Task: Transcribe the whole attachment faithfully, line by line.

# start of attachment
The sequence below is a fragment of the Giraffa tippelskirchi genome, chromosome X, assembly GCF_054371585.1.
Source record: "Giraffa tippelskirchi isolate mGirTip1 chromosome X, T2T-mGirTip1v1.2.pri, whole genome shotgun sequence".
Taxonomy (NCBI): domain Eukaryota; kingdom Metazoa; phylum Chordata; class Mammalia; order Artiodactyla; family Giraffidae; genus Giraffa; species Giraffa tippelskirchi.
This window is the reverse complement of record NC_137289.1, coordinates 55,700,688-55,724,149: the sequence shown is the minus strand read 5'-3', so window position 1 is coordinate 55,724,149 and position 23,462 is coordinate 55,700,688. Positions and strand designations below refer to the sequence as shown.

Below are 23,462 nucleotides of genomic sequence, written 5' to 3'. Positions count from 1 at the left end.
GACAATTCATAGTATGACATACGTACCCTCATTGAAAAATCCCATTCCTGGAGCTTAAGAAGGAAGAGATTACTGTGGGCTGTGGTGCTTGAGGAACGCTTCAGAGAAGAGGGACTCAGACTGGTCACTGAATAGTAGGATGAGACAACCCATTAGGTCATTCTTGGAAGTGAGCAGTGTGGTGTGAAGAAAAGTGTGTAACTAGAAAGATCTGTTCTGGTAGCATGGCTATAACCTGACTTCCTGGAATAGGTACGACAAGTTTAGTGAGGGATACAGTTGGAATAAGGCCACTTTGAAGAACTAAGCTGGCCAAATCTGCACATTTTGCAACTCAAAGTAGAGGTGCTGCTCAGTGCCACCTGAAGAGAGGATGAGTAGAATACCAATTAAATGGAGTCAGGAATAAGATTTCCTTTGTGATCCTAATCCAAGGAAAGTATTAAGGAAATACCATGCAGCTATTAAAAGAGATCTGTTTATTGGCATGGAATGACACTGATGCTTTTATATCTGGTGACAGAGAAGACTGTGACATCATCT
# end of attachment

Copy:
The sequence below is a fragment of the Giraffa tippelskirchi genome, chromosome X, assembly GCF_054371585.1.
Source record: "Giraffa tippelskirchi isolate mGirTip1 chromosome X, T2T-mGirTip1v1.2.pri, whole genome shotgun sequence".
Taxonomy (NCBI): domain Eukaryota; kingdom Metazoa; phylum Chordata; class Mammalia; order Artiodactyla; family Giraffidae; genus Giraffa; species Giraffa tippelskirchi.
This window is the reverse complement of record NC_137289.1, coordinates 55,700,688-55,724,149: the sequence shown is the minus strand read 5'-3', so window position 1 is coordinate 55,724,149 and position 23,462 is coordinate 55,700,688. Positions and strand designations below refer to the sequence as shown.

Below are 23,462 nucleotides of genomic sequence, written 5' to 3'. Positions count from 1 at the left end.
GACAATTCATAGTATGACATACGTACCCTCATTGAAAAATCCCATTCCTGGAGCTTAAGAAGGAAGAGATTACTGTGGGCTGTGGTGCTTGAGGAACGCTTCAGAGAAGAGGGACTCAGACTGGTCACTGAATAGTAGGATGAGACAACCCATTAGGTCATTCTTGGAAGTGAGCAGTGTGGTGTGAAGAAAAGTGTGTAACTAGAAAGATCTGTTCTGGTAGCATGGCTATAACCTGACTTCCTGGAATAGGTACGACAAGTTTAGTGAGGGATACAGTTGGAATAAGGCCACTTTGAAGAACTAAGCTGGCCAAATCTGCACATTTTGCAACTCAAAGTAGAGGTGCTGCTCAGTGCCACCTGAAGAGAGGATGAGTAGAATACCAATTAAATGGAGTCAGGAATAAGATTTCCTTTGTGATCCTAATCCAAGGAAAGTATTAAGGAAATACCATGCAGCTATTAAAAGAGATCTGTTTATTGGCATGGAATGACACTGATGCTTTTATATCTGGTGACAGAGAAGACTGTGACATCATCT